13 Jun Dramatic Increase in ACL Injuries and Surgery in Adolescent Girls
MedicalResearch.com Interview with:
Mackenzie M. Herzog, MPH
PhD Candidate, Injury Epidemiology
The University of North Carolina at Chapel Hill
MedicalResearch.com: What is the background for this study?
Response: In 1999, a study by Arendt et al. reported that women were more likely to tear their ACL than men while playing the same sport. Since then, numerous studies have investigated this sex difference in ACL injury, and many prevention programs targeting youth athletes have been developed and tested. Although randomized trials have demonstrated the value of injury prevention programs in reducing the risk of ACL injury, the overall impact of these programs has not been examined in the general population. Our study investigated the net impact of research and prevention efforts over nearly 20 years in reducing ACL injuries by assessing time trends of ACL reconstruction, a consequence of ACL injury, among commercially-insured individuals in the United States.
MedicalResearch.com: What are the main findings?
Response: During our investigation into time trends of ACL reconstruction we hoped to see decreases or stability of ACL reconstruction rates given the research dedicated to preventing ACL injuries during this period. To the contrary, we noted a dramatic increase in rates of ACL reconstruction among 13-17 year old females in recent years. From 2006 onwards, females aged 13-17 years had the highest rates of ACL reconstruction of any age or gender group examined in our study. Also concerning was the increase, though less dramatic, in males aged 13-17 year old.
Our results suggest that over the same time period, the proportion of 13-17 year old patients who had surgery within one year of ACL injury diagnosis did not increase, leading us to believe that the increase in rates of reconstruction is not due to patients having surgery more often but rather to a true increase in ACL injuries.
MedicalResearch.com: What should readers take away from your report?
Response: The alarming increase in adolescent ACL injuries over time necessitates collaboration within athletic communities to adopt and implement evidence-based ACL injury prevention programs that include balance, jumping, and landing exercises, such as FIFA 11+, across all levels of athletics. Parents and athletes, especially those who participate in basketball and soccer, should encourage their coaches to include this type of program into their warm ups, practices, or conditioning sessions. Research has shown that these programs are effective in reducing the risk of having an ACL injury, but we need broader promotion among youth sports to see population-wide impacts. Prioritization of sports injury prevention research and program implementation is also crucial for maintaining the health benefits of physical activity participation throughout the lifespan while reducing the potential for negative consequences of injury, such as osteoarthritis.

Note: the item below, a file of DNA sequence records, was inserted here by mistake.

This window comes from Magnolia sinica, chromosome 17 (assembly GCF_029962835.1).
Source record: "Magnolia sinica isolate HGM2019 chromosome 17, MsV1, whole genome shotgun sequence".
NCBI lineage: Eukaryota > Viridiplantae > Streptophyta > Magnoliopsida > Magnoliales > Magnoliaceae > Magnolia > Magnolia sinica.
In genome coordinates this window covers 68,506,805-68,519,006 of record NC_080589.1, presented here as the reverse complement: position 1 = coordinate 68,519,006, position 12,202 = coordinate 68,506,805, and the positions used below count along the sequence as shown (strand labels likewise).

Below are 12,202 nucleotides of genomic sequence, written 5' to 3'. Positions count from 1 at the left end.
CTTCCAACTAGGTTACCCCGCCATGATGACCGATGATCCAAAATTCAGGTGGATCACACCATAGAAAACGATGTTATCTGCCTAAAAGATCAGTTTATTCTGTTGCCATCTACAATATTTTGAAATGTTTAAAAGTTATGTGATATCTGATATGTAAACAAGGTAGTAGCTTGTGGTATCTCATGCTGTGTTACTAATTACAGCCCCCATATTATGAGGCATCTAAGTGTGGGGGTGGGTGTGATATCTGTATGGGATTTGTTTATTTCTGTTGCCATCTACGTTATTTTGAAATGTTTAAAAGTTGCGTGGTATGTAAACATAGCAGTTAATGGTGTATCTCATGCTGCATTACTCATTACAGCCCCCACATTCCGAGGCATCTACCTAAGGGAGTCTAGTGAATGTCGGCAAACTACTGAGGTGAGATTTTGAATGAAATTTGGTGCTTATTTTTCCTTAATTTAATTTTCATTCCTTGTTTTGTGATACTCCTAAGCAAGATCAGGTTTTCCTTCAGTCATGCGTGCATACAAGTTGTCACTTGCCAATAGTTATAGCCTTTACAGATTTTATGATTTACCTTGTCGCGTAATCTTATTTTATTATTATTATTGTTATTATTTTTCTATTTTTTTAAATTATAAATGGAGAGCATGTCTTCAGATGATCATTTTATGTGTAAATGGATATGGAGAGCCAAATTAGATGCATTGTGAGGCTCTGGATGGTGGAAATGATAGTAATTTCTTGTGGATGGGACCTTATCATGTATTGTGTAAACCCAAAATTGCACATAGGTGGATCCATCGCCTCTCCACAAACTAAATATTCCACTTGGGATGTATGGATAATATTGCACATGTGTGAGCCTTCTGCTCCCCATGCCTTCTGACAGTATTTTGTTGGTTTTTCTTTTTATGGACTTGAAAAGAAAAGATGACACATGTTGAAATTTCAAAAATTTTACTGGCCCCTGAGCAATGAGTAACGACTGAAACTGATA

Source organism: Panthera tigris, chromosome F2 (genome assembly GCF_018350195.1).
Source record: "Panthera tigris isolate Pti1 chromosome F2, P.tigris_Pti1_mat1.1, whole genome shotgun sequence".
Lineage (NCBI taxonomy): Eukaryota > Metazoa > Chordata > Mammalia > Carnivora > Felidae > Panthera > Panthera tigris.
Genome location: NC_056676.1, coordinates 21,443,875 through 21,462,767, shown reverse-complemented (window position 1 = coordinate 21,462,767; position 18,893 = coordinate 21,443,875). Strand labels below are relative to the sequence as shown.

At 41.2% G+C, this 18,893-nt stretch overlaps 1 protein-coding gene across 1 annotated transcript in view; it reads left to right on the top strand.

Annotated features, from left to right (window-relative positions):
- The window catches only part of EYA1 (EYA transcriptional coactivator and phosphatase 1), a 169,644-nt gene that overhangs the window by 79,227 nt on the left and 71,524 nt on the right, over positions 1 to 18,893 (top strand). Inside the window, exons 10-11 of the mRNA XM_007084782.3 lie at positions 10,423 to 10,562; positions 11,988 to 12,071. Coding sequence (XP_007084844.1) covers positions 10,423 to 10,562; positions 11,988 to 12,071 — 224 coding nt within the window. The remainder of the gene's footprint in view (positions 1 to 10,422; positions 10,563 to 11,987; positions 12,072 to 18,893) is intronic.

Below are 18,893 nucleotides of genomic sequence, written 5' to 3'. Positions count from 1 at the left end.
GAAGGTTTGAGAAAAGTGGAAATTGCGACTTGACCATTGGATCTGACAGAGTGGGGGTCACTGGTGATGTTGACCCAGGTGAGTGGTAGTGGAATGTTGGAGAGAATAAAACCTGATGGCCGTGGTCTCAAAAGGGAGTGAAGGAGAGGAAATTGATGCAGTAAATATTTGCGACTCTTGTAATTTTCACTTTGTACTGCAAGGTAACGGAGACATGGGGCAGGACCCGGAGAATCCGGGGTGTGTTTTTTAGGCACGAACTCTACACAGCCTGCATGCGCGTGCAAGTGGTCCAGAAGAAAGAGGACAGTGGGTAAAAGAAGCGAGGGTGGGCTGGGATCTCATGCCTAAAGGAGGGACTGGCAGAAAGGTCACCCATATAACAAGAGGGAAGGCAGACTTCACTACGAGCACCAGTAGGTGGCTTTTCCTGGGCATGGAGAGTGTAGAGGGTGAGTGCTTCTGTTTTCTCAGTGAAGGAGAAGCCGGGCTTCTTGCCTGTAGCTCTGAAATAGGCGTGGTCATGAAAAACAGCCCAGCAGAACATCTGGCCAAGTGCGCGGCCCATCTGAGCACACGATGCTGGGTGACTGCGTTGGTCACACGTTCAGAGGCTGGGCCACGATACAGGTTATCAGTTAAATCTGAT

MedicalResearch.com: What recommendations do you have for future research as a result of this study?
Response: More research is needed to understand the multiple factors that likely contribute to the rising injury rates observed. In recent years, we have seen mounting intensity in sports participation, increased trends toward youth and adolescents participating in year-round athletics and focus on specialization in a single sport at a young age. It is important for future research to investigate these trends and their effect on injuries, such as ACL tears. In addition, it is important to continue to research effective injury prevention strategies and understand how they can best be implemented among youth and adolescents, particularly among young females. In the mean time, existing programs that have been shown to be effective in reducing injuries, such as FIFA 11+, should be promoted at all levels of athletic participation to start to address the alarming rates of ACL injury in this population.
MedicalResearch.com: Is there anything else you would like to add?
Response: There are no disclosures directly associated with this research; however, Dr. Marshall and the UNC Injury Prevention Research Center are partly supported by award R49/CE002479 from the Centers for Disease Control and Prevention, National Center for Injury Control and Prevention.
MedicalResearch.com: Thank you for your contribution to the MedicalResearch.com community.
Herzog MM, Marshall SW, Lund JL, Pate V, Mack CD, Spang JT. Incidence of Anterior Cruciate Ligament Reconstruction Among Adolescent Females in the United States, 2002 Through 2014. JAMA Pediatr. Published online June 12, 2017. doi:10.1001/jamapediatrics.2017.0740
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